A good motto for all of us.

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Auditions for the Voice of God

In an attempt to help my ESOL students master the pronunciation of the past tense, I explain the difference between “voiced” and “unvoiced” sounds. I put my hand on my throat to show them how to feel for the vibrations. I will carry the looks on their faces forever. I think I can sum up the look  as: “You English speakers are weird.” Which is, of course, true.

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Which brings me to the Bible. When I was a child I thought God spoke a special God-language, similar to English, but using words like “Thou,” and “Thee” and “Hail” and Shalt,” and that most intriguing of Biblical words: “begot.” Jesus certainly spoke that way. When I was in college, The Good News for Modern Man was published, revealing that Jesus spoke in language as cool as yours and mine. I admit to a vague disappointment.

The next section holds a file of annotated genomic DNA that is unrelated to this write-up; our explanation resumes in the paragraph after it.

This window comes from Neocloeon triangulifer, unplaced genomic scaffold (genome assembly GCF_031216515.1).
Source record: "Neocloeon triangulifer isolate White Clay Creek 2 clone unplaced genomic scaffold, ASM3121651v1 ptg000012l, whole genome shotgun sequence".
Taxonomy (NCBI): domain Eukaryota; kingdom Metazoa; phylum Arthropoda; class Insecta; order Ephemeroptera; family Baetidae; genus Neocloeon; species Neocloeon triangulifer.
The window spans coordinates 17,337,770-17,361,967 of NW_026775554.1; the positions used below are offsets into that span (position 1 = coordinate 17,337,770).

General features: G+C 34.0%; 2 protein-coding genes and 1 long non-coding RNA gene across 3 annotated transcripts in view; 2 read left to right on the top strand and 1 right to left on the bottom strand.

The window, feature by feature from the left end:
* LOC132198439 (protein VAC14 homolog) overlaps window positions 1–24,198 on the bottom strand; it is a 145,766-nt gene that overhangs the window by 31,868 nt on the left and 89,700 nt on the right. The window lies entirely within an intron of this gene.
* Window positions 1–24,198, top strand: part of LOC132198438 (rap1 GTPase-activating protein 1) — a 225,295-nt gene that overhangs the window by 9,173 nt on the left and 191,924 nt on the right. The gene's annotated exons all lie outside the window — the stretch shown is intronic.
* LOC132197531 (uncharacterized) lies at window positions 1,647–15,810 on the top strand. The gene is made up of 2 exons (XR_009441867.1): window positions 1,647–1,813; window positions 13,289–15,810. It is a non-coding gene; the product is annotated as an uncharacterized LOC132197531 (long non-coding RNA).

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During the “English-Only” in schools debate, Ma Ferguson, governor of Texas, was reputed to have said, “If English was good enough for Jesus, it’s good enough for me.” Which brings up the disturbing audio image of Jesus speaking with a Texas accent. Everyone knows he spoke with a New York accent; I heard it myself every Sunday.

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Mark Roberts of Beliefnet.com says: …I do think the language of Jesus matters. Knowing which language or languages Jesus spoke helps us understand his teaching with greater accuracy. Moreover, it reminds us of one salient fact that almost everyone affirms: Jesus did not speak English. [Note: almost everyone.]